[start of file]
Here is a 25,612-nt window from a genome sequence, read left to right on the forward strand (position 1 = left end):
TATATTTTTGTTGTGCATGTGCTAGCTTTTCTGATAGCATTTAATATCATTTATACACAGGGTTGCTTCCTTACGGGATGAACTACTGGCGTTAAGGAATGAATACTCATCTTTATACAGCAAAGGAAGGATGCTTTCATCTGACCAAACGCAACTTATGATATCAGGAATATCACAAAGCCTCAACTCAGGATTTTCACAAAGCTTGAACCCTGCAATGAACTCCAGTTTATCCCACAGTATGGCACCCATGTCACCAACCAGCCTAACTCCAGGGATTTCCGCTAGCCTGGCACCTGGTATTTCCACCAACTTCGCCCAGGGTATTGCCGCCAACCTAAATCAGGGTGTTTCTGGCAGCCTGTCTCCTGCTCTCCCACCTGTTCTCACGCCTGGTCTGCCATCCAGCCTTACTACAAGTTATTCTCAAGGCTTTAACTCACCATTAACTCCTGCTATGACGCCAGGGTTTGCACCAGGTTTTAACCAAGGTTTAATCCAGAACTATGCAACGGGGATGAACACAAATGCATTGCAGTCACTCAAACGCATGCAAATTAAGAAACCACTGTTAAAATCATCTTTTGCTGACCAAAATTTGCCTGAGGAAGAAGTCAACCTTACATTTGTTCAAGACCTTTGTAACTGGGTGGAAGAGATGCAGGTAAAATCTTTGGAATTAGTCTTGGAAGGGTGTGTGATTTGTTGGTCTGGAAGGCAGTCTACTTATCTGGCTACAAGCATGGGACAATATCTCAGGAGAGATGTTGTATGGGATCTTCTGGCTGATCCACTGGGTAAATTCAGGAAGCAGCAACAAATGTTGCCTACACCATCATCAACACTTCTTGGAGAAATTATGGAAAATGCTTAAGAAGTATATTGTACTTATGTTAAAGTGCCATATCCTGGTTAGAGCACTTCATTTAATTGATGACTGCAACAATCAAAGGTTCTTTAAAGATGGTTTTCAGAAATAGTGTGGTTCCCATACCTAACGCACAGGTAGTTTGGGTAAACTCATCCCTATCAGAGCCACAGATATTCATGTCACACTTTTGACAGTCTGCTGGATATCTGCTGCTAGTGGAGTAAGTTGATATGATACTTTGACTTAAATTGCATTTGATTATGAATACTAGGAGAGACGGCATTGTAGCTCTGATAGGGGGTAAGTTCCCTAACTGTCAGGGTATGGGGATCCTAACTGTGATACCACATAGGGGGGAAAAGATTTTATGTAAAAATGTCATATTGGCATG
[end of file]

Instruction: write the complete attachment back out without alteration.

Here is a 25,612-nt window from a genome sequence, read left to right on the forward strand (position 1 = left end):
TATATTTTTGTTGTGCATGTGCTAGCTTTTCTGATAGCATTTAATATCATTTATACACAGGGTTGCTTCCTTACGGGATGAACTACTGGCGTTAAGGAATGAATACTCATCTTTATACAGCAAAGGAAGGATGCTTTCATCTGACCAAACGCAACTTATGATATCAGGAATATCACAAAGCCTCAACTCAGGATTTTCACAAAGCTTGAACCCTGCAATGAACTCCAGTTTATCCCACAGTATGGCACCCATGTCACCAACCAGCCTAACTCCAGGGATTTCCGCTAGCCTGGCACCTGGTATTTCCACCAACTTCGCCCAGGGTATTGCCGCCAACCTAAATCAGGGTGTTTCTGGCAGCCTGTCTCCTGCTCTCCCACCTGTTCTCACGCCTGGTCTGCCATCCAGCCTTACTACAAGTTATTCTCAAGGCTTTAACTCACCATTAACTCCTGCTATGACGCCAGGGTTTGCACCAGGTTTTAACCAAGGTTTAATCCAGAACTATGCAACGGGGATGAACACAAATGCATTGCAGTCACTCAAACGCATGCAAATTAAGAAACCACTGTTAAAATCATCTTTTGCTGACCAAAATTTGCCTGAGGAAGAAGTCAACCTTACATTTGTTCAAGACCTTTGTAACTGGGTGGAAGAGATGCAGGTAAAATCTTTGGAATTAGTCTTGGAAGGGTGTGTGATTTGTTGGTCTGGAAGGCAGTCTACTTATCTGGCTACAAGCATGGGACAATATCTCAGGAGAGATGTTGTATGGGATCTTCTGGCTGATCCACTGGGTAAATTCAGGAAGCAGCAACAAATGTTGCCTACACCATCATCAACACTTCTTGGAGAAATTATGGAAAATGCTTAAGAAGTATATTGTACTTATGTTAAAGTGCCATATCCTGGTTAGAGCACTTCATTTAATTGATGACTGCAACAATCAAAGGTTCTTTAAAGATGGTTTTCAGAAATAGTGTGGTTCCCATACCTAACGCACAGGTAGTTTGGGTAAACTCATCCCTATCAGAGCCACAGATATTCATGTCACACTTTTGACAGTCTGCTGGATATCTGCTGCTAGTGGAGTAAGTTGATATGATACTTTGACTTAAATTGCATTTGATTATGAATACTAGGAGAGACGGCATTGTAGCTCTGATAGGGGGTAAGTTCCCTAACTGTCAGGGTATGGGGATCCTAACTGTGATACCACATAGGGGGGAAAAGATTTTATGTAAAAATGTCATATTGGCATG